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Julie Moore: Bill’s excellent adventure

August 16, 2013 

Julie Moore


Each year as my child grows, my husband and I must make decisions regarding his care and feeding, not to mention his physical, mental and spiritual development.

It’s a lot of responsibility, but like it or not we’re the deciders. Is he eating enough? Should he play video games? What school is best? For this one… as much as I admire parents who homeschool, I don’t mind telling you that I would NOT feel comfortable doing this. I like having trained professionals in charge of my son’s education. We love his school and the progress he’s made academically.

Similarly, the summer is a time that could be all on me. I work at home, so it would be no problem for him to be here – or it could be left to, again, trained professionals. That’s where summer camps come in. The choices available are staggering, but not all are of equal caliber or affordable for us. That said, we’ve been over the moon about the choices we’ve made this year.

In June Bill spent a week at the DSI comedy camp in Carrboro, which was right up his alley. In fact, I moaned to Facebook that it might have been a shortsighted decision on my part, as how could I stand it if he were to be any funnier? Anyway, at this week-long camp, the kids spend the day doing improv exercises designed to build their funny bones and help them think on their feet – something that I wish I had learned as a kid. On the camp’s final day, parents watch a little show of their darlings improv-ing like pros. The whole thing’s just good, silly fun. Bill ADORES it and demands an encore each year.

Mostly, though, he’s spent his summer at Camp Clearwater. He loves this camp. I love this camp. It’s so ... classic. It’s hiking and nature and canoeing and archery and BB guns and arts and crafts and nature lessons and swimming – the outdoor-being-a-boy stuff he really craves and needs.

Run by the Chapel Hill-Carrboro YMCA, Camp Clearwater is a muggy little paradise round a lake that offers five sessions per summer to kids of all kinds. Sure, it’s bit of a drive, but there are buses that leave from and drop off at convenient Chapel Hill-Carrboro locations. The kids clamber on the bus each day and sing silly camp songs and clap and just generally make a lot of noise – always with a rousing chorus of “I-I-I LOVE CLEARWATER!” as they turn down Clearwater Lake Road each day.

The kids and counselors spend their days engaging in, as I mentioned, utterly camp-like activities, along with trips to the pool at the YMCA or Meadowmont. It all kind of reminds me of the small town summers I experienced: traipsing through the woods, shooting homemade arrows from homemade bows, aiming BB guns at rotten produce from the garden, playing tag, climbing on the pipes down at the sewer plant, making fairy villages out of moss and sticks, visits to the pool…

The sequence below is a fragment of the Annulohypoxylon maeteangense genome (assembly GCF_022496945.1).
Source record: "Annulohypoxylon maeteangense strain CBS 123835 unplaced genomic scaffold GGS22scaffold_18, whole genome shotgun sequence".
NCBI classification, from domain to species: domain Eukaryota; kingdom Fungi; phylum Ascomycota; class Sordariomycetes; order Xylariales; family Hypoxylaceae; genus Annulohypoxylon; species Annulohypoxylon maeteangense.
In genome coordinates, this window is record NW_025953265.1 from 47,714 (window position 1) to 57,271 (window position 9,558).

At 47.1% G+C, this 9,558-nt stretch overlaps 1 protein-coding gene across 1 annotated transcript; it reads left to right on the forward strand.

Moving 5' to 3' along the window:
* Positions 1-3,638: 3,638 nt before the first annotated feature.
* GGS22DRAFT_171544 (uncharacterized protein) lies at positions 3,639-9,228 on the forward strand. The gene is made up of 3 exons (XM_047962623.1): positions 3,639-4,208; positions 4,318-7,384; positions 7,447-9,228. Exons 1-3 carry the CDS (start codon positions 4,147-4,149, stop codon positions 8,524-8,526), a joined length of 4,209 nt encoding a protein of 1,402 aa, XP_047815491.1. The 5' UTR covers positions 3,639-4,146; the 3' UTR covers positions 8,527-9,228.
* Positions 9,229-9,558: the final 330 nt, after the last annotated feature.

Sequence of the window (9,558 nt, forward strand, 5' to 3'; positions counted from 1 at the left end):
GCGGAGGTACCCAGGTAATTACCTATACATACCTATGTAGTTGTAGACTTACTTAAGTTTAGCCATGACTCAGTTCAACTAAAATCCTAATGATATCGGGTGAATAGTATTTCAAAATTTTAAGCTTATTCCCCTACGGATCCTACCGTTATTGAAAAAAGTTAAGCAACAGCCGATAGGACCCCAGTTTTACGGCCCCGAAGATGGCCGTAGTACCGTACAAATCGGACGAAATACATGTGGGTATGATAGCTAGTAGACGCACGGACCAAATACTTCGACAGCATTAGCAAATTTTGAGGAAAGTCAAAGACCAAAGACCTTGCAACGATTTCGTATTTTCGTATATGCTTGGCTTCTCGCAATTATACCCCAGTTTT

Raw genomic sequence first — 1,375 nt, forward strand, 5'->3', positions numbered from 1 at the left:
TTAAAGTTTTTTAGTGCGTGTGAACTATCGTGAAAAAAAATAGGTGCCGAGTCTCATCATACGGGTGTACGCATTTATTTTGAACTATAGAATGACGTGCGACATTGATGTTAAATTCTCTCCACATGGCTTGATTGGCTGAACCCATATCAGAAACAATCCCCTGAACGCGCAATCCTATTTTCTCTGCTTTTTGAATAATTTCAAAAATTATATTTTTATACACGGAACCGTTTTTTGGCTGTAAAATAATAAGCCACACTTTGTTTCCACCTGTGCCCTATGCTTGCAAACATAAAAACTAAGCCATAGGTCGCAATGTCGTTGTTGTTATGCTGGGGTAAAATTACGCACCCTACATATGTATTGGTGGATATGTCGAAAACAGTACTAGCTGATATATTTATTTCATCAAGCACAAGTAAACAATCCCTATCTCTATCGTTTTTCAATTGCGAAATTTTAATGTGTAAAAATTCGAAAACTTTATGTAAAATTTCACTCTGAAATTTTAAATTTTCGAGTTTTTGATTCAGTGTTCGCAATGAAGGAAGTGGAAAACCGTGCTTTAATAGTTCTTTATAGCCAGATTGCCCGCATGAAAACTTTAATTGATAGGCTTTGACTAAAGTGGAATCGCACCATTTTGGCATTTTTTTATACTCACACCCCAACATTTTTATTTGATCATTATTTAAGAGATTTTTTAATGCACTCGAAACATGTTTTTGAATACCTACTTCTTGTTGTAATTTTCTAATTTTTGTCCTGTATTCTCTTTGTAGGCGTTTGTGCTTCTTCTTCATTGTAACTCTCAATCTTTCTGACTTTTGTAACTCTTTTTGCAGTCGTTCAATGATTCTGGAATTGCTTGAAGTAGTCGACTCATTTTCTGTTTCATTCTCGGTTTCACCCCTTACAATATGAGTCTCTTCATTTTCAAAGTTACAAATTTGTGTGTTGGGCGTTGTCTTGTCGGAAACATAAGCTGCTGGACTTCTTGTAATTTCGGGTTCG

It’s the kind of summer I want my son to have – but it’s completely impractical for me to pull off. Hence, my reliance on “the professionals” at Clearwater. While we ran around the woodsy neighborhood barefoot – probably clutching scissors – with no formal instruction, safety guidelines or supervision, the kids at Clearwater, though, have instruction, guidance and top-notch supervision from excellent counselors. That is, before they shoot arrows and BB guns, they have to learn the rules. They wear lifejackets when they canoe, and sunscreen all day long. Plus, I’m pretty sure no one runs with scissors.

And they get – BEADS! Yep, you heard me right. Beads. Each camper gets a cord at the beginning of the session, then earns a bead with certain accomplishments, like, say, earning a canoeing rank. Or performing an act of kindness. And then there are the vague achievements like “scaring Logan,” or “winning a staring contest with Colin,” or singing Happy Birthday to Joey. For that one you get a special bead that looks like a baby kangaroo – I KNOW!!! Hilarious!

Anyway, all the beads – which sell for $2.75 per 650 – are highly prized by the kids, and your kid’ll accrue a string of’em, along with the stories of how they were earned. Stories are definitely one of the rewards of a session at camp. Bill comes home with a ton of them. Did you hear the one about the haunted bathroom? Big Bob and Enormous Ernie the turtles? And all through the year, he brings up these tidbits.

He’s makin’ memories, is our Bill. And I’m so glad he’ll have these fond flashbacks of a sweet old-fashioned summer to warm the rest of his days. I couldn’t have done it better myself!

Julie Moore can be reached at

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